David Cameron has announced he will step down as prime minister on Wednesday afternoon to make way for Theresa May, ending his six-year stay in 10 Downing Street.
The prime minister will quit earlier than expected after Tory MP Andrea Leadsom's surprise withdrawal from the Conservative leadership contest on Monday morning left the way clear for May, who has been home secretary since 2010.
Theresa May only officially launched her leadership campaign on Monday morning but hours later was preparing to move into Downing Street.
She said she was "honoured and humbled" by the announcement and promised to lead the UK out of the EU, despite campaigning for Remain during the referendum.
May was joined outside parliament by supporters and her husband following a 5pm meeting of the 1922 committee of Conservative backbenchers, who approved her nomination as party leader in a short meeting while celebrating by banging on the tables of the House of Commons room.
On the steps of the House of Commons she set out her basic policies: "During this campaign my case has been based on three things: First, the case for strong, proven leadership to steer us through what will difficult and uncertain political and economic times. The need, of course, to negotiate the best deal for Britain in leaving the EU. And to forge a new role for ourselves in the world. Brexit means Brexit and we're going to make a success of it.
"Second, we need to unite our country. And third, we need a strong, new positive vision for the future of our country. A vision of a country that works not for the privileged few but that works for every one of us. Because we're going to give people more control of their lives."
The sudden change in events caught both Cameron's and May's teams by surprise, forcing a sudden change in plans for both. Cameron no longer has to concern himself with leading what had effectively become a caretaker government, while May escapes a long summer leadership campaign but finds herself as leader of the UK with a limited number of official policies.
"I think Andrea Leadsom has made absolutely the right decision to stand aside," Cameron said in a statement outside Number 10 on Monday afternoon.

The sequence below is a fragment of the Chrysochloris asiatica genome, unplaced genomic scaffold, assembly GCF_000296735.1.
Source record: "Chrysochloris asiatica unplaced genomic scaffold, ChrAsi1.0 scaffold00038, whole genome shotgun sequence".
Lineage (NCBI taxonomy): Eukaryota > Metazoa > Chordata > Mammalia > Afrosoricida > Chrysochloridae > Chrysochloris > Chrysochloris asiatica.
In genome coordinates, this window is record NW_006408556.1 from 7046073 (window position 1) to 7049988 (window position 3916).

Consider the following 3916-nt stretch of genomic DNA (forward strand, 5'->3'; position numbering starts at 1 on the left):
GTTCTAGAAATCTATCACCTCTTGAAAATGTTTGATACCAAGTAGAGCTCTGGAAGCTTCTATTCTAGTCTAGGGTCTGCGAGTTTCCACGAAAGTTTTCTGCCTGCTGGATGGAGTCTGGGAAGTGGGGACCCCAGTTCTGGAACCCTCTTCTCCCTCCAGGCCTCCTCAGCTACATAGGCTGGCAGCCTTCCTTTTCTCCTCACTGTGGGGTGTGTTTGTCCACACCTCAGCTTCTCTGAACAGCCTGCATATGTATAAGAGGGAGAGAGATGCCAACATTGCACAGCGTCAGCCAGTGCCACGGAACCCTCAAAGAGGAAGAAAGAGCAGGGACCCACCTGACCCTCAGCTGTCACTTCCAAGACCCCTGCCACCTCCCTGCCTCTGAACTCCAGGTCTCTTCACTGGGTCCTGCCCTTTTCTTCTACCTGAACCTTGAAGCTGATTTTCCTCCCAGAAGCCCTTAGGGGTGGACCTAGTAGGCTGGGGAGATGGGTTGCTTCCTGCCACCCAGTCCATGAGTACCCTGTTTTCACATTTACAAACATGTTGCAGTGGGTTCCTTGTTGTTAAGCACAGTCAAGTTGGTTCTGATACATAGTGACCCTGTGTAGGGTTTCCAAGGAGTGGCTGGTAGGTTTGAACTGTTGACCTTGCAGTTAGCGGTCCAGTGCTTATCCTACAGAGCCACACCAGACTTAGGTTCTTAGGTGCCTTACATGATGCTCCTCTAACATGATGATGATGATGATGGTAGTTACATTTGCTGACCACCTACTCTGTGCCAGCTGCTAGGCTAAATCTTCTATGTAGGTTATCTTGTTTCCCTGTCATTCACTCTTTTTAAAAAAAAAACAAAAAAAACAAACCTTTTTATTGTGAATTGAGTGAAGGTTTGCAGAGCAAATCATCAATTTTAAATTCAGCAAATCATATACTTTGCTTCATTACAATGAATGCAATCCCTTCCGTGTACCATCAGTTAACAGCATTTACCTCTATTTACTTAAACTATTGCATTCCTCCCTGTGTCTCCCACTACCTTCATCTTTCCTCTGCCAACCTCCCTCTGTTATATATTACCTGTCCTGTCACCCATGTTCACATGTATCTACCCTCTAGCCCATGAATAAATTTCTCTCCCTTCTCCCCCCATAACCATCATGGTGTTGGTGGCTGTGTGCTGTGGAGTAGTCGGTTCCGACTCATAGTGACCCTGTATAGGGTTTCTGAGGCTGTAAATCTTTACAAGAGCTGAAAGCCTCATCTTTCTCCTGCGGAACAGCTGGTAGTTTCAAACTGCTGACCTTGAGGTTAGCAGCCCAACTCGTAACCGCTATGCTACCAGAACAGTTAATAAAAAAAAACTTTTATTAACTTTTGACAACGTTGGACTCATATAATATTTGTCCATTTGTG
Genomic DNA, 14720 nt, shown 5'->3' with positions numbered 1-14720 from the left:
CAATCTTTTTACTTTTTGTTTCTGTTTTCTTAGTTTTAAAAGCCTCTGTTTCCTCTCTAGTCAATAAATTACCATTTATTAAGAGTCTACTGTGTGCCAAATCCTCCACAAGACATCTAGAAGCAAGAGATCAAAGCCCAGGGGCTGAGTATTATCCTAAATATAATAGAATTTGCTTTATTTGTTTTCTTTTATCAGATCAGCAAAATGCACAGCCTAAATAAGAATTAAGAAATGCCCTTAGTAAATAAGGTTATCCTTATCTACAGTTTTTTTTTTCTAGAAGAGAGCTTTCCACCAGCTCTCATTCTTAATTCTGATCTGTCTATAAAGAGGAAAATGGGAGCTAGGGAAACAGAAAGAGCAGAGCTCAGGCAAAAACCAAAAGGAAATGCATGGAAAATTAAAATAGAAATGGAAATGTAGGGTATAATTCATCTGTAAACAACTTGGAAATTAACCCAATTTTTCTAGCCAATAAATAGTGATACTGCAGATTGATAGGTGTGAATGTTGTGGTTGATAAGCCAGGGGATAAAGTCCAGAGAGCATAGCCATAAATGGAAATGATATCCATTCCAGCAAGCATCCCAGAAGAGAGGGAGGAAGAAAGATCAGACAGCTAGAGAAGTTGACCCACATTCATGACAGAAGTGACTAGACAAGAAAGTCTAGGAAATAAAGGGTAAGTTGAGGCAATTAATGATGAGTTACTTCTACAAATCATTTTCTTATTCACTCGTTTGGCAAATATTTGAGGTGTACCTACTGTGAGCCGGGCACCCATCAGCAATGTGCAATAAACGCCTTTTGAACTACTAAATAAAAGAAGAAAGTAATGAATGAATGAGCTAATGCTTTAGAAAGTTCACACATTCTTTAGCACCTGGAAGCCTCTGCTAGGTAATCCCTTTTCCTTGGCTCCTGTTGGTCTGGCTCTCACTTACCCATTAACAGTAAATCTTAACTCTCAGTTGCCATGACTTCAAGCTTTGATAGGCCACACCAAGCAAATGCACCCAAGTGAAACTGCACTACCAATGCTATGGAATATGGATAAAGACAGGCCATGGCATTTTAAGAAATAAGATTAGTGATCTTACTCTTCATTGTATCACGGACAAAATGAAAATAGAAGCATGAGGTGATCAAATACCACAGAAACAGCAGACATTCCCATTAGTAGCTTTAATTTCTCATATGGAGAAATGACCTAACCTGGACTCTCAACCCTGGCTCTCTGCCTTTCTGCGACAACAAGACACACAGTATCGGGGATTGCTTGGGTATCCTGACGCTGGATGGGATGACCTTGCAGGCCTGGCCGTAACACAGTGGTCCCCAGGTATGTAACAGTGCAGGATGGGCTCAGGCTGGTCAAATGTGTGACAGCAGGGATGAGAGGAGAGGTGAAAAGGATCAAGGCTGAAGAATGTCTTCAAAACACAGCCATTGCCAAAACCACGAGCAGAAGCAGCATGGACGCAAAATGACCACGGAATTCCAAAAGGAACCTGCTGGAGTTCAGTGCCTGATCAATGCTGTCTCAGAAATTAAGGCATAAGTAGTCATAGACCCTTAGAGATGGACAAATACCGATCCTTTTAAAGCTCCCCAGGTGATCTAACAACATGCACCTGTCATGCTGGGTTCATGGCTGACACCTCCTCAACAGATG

He welcomed May's designation as the new leader: "She is strong, combatant, she is more than able to provide our country with the leadership it is going to need in the years ahead."
He initially announced his resignation in the early hours of 24 June, the day after losing the EU referendum campaign.
Cameron will chair his final cabinet meeting on Tuesday before taking part in his final Prime Minister's Questions at Wednesday lunchtime. He will then head to Buckingham Palace and formally offer his resignation to the Queen.
May will then be invited by the Queen to form the next government and will move into Downing Street by Wednesday evening, Cameron said.
Leadsom had initially been considered an outsider candidate when she declared her candidature last week – a largely unknown junior minister who simply wanted to secure a leading place in a Boris Johnson government.
She surged in support among pro-Brexit MPs appalled by the way Michael Gove brutally removed Johnson from the leadership race and ended up second on the ballot of MPs, buoyed by apparent grassroots support and a march to parliament.
However, two weeks of press scrutiny of her record, personal life, and views on motherhood appeared to take its toll and she decided to stand down on Monday.
"A nine-week leadership campaign at such a critical moment for our country is highly undesirable," Leadsom said in a statement. "We now need a new PM in place as soon as possible.
"Theresa carries over 60% of support from the Parliamentary party. She is ideally placed to implement Brexit on the best possible terms for the British people."
Theresa May had set out many of her key objectives earlier in the day, with a focus on social reform.
"We need a government that will deliver serious social reform – and make ours a country that truly works for everyone," she said in Birmingham.
"Because right now, if you’re born poor, you will die on average nine years earlier than others. If you’re black, you’re treated more harshly by the criminal justice system than if you’re white. If you’re a white working-class boy, you’re less likely than anybody else to go to university. If you’re at a state school, you’re less likely to reach the top professions than if you’re educated privately.
"If you’re a woman, you still earn less than a man. If you suffer from mental health problems, there’s too often not enough help to hand. If you’re young, you’ll find it harder than ever before to own your own home."
Tory MPs who had supported Leadsom immediately rallied around May following the declaration of the result. Jacob Rees-Mogg told Sky News he had backed "all the horses" by supporting the campaigns of Boris Johnson, Michael Gove, and Andrea Leadsom, but was now firmly behind May.
"The best thing for the country is having a rapid decision of who the leader should be," agreed Peter Lilley.
Jim Waterson is a politics editor for BuzzFeed News and is based in London.
Contact Jim Waterson at email@example.com.
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